In Persia also, much ethnographic information has lately been brought to light, by the architects and artists attached to the French embassy in that country. Their operations embrace ruins of the ancient cities of Nineveh, Babylon, Ecbatana, Persepolis, Ctesiphon, &c. These researches in connection with the labours of Groteford and Lassen, who have deciphered the arrow-headed inscriptions of those cities, are of great importance in elucidating a portion of the world's history, of which we know so little. The French government has lately sent a party to explore the regions between Casbmere and Katleristan, with orders to report on the Geography of those countriesthe various native tribes by which they are occupied, their languages, monuments, &c.

In Asia Minor a new field for antiquarian researches has been opened, which bids fair to throw much light on the history of several nations, and particularly the Greeka, at a period, the history of which we know but little. The researches of the Englinh lince chietly been in ancient Lycia, where in two different expeditions, Mr. Fellows how made some important discoveries of cities, remains of temples, inscription, c. He has also been able to make out the language of the people who erected there edifices, through bilinqular inscriptions found there. Ho in now on his way there again, with a large company and a steamer, for the purpoap of transporting to England such never again be introduced, unless a knowledge of the processes employed in their production were preserved. When such knowledge is only transmitted verbally, and when it is confined to operative monuments of art as are valuable and in good preservation. The French and Prussian governments have scientific expeditions besides, in other parts of Asia Minor.

In Abyssinia are travellers from England, France, and Germany, who are engaged in scientific explorations of the country. Their labours will contribute greatly to our knowledge of that hitherto unknown region. On the cite of ancient Carthage and in the country adjacent, some interesting discoveries have been made. Among these the following articles have been found:

1st. A complete power loom of bronze, of vertical construction, adapted to weave sixteen webs of cloth at one and the same operition, either plain, tweeled, or figured, and with from one to thirty-seven shuttles, &c.

24. A loom for wearing dimily and such stulis, with appet wheel to work the treadles, and a curious motion to stop the machine when the weit thread or threads break. This last contrivance consists of two parts, one of which is very like an 'Irish gridiron, and is fixed in the lay in a vertical position, about three-fourths of an inch from one end of the reed; the other part resembles a French four-pronged eating fork, and is made to play into the former at each, and every throw of the shuttle. But as this motion (with several other valuable contrivances in weaving) was patented by us in England, France, and other countries in the years 1833, 31 and 39, the claims of the said hierologists to the contrary thereof notirithstanding, no farther notice need be taken of it here; and particularly so, as it is now being adapted to common power looms at Paterson, N. J., Troy, N. Y., and at Lowell, Mass., where the curious may see it in full operation, and be better able to judge of its merits for themselves.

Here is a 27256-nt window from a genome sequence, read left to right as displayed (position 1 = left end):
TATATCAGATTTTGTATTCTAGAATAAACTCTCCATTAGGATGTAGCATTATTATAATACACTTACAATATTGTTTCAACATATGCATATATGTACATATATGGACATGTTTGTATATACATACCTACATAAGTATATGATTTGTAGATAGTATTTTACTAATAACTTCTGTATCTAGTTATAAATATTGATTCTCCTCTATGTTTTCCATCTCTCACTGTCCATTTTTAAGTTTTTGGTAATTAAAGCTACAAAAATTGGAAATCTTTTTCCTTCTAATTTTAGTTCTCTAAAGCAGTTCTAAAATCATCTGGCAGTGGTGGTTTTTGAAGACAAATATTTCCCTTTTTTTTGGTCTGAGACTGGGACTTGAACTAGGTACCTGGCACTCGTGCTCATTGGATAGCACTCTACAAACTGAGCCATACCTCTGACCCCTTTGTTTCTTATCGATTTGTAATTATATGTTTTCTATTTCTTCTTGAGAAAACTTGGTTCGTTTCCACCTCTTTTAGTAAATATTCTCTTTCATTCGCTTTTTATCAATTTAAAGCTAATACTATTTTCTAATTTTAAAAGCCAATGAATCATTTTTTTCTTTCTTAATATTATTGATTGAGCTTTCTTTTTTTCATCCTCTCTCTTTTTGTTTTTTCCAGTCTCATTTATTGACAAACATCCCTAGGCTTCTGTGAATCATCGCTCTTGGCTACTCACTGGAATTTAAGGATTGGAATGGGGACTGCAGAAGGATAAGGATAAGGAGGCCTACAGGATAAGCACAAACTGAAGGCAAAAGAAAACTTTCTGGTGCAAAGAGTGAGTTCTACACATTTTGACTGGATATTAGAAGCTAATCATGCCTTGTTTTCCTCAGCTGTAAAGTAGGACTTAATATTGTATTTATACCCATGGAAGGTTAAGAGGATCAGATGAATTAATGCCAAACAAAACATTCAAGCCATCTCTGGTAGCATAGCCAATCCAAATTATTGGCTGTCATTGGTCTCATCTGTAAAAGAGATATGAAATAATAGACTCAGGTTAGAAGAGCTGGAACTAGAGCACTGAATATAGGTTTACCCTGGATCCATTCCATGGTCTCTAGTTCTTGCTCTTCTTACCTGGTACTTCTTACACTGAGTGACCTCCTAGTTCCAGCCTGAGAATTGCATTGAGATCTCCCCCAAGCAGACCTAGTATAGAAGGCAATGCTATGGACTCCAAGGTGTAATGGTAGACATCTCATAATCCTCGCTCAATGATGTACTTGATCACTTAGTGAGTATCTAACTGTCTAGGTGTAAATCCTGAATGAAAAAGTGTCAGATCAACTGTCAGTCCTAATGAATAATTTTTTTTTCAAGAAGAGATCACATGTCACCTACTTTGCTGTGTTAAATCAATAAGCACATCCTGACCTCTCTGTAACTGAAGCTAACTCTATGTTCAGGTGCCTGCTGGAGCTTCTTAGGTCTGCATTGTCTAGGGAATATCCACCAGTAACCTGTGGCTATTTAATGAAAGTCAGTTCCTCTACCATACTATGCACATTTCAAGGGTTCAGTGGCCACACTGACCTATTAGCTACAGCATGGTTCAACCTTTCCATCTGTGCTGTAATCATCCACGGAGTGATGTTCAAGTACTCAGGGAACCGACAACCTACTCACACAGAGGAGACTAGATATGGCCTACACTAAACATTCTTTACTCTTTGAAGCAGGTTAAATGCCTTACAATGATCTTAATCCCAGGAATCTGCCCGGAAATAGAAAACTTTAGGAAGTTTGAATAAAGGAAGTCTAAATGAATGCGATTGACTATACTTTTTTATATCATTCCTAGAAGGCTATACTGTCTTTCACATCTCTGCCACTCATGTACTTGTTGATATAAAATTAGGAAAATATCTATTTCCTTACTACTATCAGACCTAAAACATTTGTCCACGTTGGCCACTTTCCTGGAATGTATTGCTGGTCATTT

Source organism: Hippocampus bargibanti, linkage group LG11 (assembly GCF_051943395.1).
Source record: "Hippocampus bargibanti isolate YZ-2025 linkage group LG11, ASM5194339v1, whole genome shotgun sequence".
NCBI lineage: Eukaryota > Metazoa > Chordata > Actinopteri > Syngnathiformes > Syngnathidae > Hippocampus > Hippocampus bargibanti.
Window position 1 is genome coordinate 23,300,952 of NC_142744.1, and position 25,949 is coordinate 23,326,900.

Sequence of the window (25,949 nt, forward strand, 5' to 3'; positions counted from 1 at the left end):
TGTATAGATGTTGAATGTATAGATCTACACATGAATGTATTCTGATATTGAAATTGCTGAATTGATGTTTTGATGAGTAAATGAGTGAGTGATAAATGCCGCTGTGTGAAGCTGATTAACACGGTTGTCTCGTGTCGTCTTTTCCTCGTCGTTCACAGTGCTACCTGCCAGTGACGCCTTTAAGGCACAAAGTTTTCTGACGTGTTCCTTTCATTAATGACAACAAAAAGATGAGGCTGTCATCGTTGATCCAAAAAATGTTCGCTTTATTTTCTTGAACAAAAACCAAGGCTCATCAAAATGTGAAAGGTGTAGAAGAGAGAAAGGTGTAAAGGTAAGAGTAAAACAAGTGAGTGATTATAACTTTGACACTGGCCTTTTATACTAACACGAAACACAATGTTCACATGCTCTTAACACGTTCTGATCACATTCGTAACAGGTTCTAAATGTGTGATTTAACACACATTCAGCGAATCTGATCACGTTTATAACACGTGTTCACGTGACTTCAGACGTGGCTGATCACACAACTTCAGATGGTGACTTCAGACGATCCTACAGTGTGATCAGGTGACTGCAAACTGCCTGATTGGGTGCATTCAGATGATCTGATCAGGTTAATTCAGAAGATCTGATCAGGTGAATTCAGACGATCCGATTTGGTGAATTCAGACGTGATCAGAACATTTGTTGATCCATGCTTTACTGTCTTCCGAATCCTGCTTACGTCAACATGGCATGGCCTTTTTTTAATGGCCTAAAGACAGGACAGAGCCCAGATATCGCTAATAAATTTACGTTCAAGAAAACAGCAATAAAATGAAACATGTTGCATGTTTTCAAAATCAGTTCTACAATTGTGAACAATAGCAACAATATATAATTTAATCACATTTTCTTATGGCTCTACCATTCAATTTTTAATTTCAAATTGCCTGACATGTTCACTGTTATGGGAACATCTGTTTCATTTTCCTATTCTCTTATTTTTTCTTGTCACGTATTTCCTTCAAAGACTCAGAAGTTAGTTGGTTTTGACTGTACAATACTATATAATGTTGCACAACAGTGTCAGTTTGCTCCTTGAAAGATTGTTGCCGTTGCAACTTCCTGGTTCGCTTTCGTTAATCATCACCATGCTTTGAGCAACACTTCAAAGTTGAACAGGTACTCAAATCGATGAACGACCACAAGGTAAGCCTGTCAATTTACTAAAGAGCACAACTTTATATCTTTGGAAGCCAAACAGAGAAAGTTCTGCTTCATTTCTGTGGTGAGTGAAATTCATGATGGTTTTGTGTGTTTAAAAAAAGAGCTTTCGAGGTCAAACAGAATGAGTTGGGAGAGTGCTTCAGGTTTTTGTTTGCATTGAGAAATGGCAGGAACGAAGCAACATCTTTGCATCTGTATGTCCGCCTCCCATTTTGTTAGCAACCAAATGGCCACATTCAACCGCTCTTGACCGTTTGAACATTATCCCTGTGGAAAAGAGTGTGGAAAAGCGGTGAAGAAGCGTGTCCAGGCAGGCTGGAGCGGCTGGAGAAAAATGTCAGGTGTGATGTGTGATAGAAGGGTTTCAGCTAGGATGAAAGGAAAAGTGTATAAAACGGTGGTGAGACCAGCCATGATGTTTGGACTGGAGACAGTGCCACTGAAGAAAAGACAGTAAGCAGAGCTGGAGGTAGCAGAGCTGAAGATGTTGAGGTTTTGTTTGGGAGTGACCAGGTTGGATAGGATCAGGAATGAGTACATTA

3d. A spinning machine with two hundred and fifty-six spindles, copper drums, and India rubber bands to drive it; all of which are in a tolerable state of preservation; the whole bearing a very close resemblance to the Danforth frame.'

4th. 187 yards of 'net work' or lace, figured, similar to that used in the decoration of Solomon's Temple, and of which so frequent mention is made in the book of Exodus. This specimen corresponds in many respects to that shown us by his Holiness, the Pope's antiquarian when at Rome, in April, 1831, and of which we shall have occasion to make further mention hereafter.

5th. 134 yards of beautiful lace, being composed of gold and silver threads alternately, on which are represented the sun, moon, and stars; the crocodile, pelican, heron, and goose ; and also a man and woman in a state of nudity, eating fruit, which they appear to have plucked from off a tree hard by; there is also in the same group a likeness of a serpent, very much resembling our modern boa constrictor.

6th. A penknife with 98 blades; but this does not so much excite our wonder as the others, because we are well aware of the fact, that immense manufactories of penknives were carried on in ancient Babylon, and other cities of the land of Shinar, long before the Jewish dispensation ; see also the 36th chap. of Jeremiah and 230 verse.